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BETHANY

Main street, Bethany, Oklahoma

The Thirty-ninth Street Expressway, part of Historic Route 66, runs through downtown Bethany. Located in central Oklahoma County, Bethany lies approximately ten miles west of Oklahoma City. Bounded to the east by Warr Acres and to the west by Lake Overholser and Stinchcomb Wildlife Refuge, Bethany became a rest stop for travelers.

Established on July 28, 1909, by cofounder Rev. C. B. Jernigan, Bethany prospered as the new home for Oklahoma Holiness College (now Southern Nazarene University, SNU). Bethany's pioneers envisioned a community where they could express their religious beliefs without outside interference. They named it after the biblical community adjoining Jerusalem. Pentecostal Church of the Nazarene members moved from Beulah Heights in northwest Oklahoma City to Bethany by following the El Reno interurban. The Bethany area originally constituted a grove of blackjack filled with underbrush once known as Council Grove, the seat of war council meetings of American Indians in the Indian Territory. In addition to the college two other institutions were soon established, the Oklahoma Orphanage (now the Children's Center, a medical facility) operated by Mattie Mallory and the Nazarene Rescue Home for unwed mothers.

Incorporated on August 8, 1910, Bethany continued as a small, rural town dependent upon support from surrounding farm lands. The community received a postal designation on March 11, 1913. The Bethany Tribune newspaper (originally the Bethany Messenger) began publication in 1923. Inevitably, due to Bethany's Nazarene beginnings, the local government enacted blue laws that banned alcohol, tobacco, gambling, dancing, movies, swearing, and working on Sundays. With a population of 2,032 in 1930, Bethany organized as a city of the first class in 1931, and since that time the blue laws have been relaxed. The community was almost obliterated on November 19, 1930, when a tornado killed twenty-three residents and destroyed 652 buildings, leaving hundreds homeless and unemployed.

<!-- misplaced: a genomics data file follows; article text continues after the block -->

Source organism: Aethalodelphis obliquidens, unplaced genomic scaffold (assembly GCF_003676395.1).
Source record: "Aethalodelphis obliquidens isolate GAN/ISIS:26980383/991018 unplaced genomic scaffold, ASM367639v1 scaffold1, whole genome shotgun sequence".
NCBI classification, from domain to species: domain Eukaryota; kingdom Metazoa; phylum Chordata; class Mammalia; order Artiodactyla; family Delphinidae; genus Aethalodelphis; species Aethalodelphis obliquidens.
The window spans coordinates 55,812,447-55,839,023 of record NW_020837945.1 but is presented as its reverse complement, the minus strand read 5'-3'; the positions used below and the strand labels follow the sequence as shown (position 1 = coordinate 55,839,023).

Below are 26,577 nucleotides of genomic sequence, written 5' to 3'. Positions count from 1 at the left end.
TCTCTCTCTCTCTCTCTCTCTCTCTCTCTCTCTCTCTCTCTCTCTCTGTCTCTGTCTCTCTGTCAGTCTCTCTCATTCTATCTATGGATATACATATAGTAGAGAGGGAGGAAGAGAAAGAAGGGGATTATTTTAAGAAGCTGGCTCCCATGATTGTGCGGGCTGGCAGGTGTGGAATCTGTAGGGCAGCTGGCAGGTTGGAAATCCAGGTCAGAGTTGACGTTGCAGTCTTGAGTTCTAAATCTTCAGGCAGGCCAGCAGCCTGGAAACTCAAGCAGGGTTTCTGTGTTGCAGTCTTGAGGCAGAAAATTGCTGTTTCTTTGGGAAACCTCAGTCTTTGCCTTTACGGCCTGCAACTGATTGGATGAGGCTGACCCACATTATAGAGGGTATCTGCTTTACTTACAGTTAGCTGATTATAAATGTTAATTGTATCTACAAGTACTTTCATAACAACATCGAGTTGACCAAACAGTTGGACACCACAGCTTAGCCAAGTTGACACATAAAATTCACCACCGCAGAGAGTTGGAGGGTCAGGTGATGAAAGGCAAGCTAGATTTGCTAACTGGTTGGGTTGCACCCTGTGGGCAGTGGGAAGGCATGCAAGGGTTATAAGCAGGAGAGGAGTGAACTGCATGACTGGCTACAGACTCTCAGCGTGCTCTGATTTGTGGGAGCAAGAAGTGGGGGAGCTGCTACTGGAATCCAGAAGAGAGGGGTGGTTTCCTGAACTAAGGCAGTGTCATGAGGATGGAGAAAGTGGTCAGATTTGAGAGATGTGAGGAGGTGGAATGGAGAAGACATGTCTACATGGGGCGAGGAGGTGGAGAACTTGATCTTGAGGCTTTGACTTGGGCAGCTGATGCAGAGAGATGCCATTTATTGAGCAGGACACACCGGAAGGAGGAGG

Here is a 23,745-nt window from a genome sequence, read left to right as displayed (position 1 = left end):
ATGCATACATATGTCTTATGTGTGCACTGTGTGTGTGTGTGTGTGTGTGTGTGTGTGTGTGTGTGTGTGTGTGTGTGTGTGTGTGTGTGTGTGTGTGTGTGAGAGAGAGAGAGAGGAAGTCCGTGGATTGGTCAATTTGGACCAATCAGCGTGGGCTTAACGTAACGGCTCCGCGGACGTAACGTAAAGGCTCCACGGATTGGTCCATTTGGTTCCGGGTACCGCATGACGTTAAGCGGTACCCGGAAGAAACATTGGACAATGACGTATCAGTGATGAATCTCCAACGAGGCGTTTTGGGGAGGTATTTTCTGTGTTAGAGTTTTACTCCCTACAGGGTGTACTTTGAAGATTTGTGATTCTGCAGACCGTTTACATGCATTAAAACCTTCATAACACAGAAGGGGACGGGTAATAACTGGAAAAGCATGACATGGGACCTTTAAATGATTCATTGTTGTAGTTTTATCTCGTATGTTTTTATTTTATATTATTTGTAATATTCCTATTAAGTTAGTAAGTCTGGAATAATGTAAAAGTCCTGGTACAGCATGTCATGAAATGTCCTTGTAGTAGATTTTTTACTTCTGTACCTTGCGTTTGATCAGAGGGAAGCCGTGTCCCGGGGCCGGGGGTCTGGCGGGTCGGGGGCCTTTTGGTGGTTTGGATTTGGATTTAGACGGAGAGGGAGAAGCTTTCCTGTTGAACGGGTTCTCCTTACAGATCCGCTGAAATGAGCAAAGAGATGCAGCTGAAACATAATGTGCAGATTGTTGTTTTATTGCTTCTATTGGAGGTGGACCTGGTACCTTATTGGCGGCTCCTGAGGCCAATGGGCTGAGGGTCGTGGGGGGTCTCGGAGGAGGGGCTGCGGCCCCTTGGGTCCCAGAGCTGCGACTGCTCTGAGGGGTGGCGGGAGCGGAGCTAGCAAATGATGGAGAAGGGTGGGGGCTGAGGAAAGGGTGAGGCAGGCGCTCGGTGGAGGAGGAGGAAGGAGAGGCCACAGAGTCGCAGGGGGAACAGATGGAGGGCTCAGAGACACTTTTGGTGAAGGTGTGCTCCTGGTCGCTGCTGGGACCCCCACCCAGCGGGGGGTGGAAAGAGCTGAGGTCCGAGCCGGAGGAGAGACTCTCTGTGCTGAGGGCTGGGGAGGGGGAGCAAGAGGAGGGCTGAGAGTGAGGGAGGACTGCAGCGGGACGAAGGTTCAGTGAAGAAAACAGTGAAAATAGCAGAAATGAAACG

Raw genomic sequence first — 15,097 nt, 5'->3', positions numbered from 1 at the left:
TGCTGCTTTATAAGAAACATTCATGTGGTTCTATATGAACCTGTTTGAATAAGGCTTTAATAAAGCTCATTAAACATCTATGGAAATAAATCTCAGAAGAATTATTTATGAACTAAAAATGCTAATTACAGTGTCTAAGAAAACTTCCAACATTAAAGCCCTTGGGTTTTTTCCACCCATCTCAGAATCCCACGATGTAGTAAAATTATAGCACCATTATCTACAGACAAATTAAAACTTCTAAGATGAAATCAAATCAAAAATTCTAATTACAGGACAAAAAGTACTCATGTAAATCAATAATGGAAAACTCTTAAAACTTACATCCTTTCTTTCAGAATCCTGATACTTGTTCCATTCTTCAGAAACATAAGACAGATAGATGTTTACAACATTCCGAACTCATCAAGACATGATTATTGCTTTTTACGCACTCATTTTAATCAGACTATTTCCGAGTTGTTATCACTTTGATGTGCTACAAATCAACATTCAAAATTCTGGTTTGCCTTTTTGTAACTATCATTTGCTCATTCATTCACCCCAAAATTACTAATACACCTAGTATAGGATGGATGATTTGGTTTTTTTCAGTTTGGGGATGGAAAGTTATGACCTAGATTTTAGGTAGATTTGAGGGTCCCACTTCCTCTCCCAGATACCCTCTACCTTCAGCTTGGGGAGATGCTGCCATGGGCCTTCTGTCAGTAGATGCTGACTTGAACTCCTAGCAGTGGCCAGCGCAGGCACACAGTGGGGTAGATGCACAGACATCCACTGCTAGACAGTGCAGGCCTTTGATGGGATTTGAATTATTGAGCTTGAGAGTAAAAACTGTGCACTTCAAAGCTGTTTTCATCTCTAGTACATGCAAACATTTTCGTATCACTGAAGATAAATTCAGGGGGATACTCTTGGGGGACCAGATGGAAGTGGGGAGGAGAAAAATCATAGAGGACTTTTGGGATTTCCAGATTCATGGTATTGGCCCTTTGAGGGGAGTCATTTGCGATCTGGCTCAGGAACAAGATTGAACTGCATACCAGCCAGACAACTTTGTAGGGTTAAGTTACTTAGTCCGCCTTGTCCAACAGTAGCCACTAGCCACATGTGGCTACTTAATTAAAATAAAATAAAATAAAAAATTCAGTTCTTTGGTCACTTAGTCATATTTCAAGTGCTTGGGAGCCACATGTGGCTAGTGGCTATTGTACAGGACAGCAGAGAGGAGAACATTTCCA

Tornado Damage Bethany, Oklahoma 1930

Recovery was slow, but with the advent of World War II the town developed into an Oklahoma City residential suburb. The largest employers in the Bethany area include SNU, Southwestern Christian University, and Wiley Post Airport as well as Deaconess Hospital at Bethany, the Children's Center, and Bethany public schools. Since 1975 Bethany has been the headquarters for the International Pentecostal Holiness Church. Wiley Post Airport serves business and corporate travelers and offers an industrial park for approximately fifty aviation businesses. Rockwell International (an aircraft manufacturer), Million Air, Servicenter Incorporated, and the Federal Aviation Administration Systems Management Office are located there. In 2004 Bethany became headquarters for the National Pinto Horse Association.

The town's population increased from 485 in 1920 to 20,075 in 1990. In 2000 Bethany had 20,307 residents served by a home-rule charter form of town government. Citizens elected a mayor and eight city council members. The council appointed the city manager, city attorney, and municipal judge. Bethany maintained its heritage and small-town characteristics with downtown streets lined with antique shops and bed-and-breakfast inns. The community had two independent school districts, twenty-five churches, and sixteen parks. Eldon Lyon Park provided the Oklahoma City metropolitan area with the Bethany Family Fun Festival, an all-day event, and fireworks each Fourth of July. Bethany has hosted an annual Balloon Fest, and the Children's Center has attracted crowds with the Christmas Wonderland Festival of Lights. Astronaut Shannon Lucid and baseball player Allie Reynolds hail from Bethany.

BIBLIOGRAPHY: Bethany (Oklahoma) Tribune, 15 October 1943-28 January 1944. "Bethany," Vertical File, Research Division, Oklahoma Historical Society, Oklahoma City. Daily Oklahoman (Oklahoma City), 22 April 1964. Charles Edwin Jones, "Miss Mallory's Children: The Oklahoma Orphanage and the Founding of Bethany," The Chronicles of Oklahoma 71 (Winter 1993-94).

Tally D. Fugate

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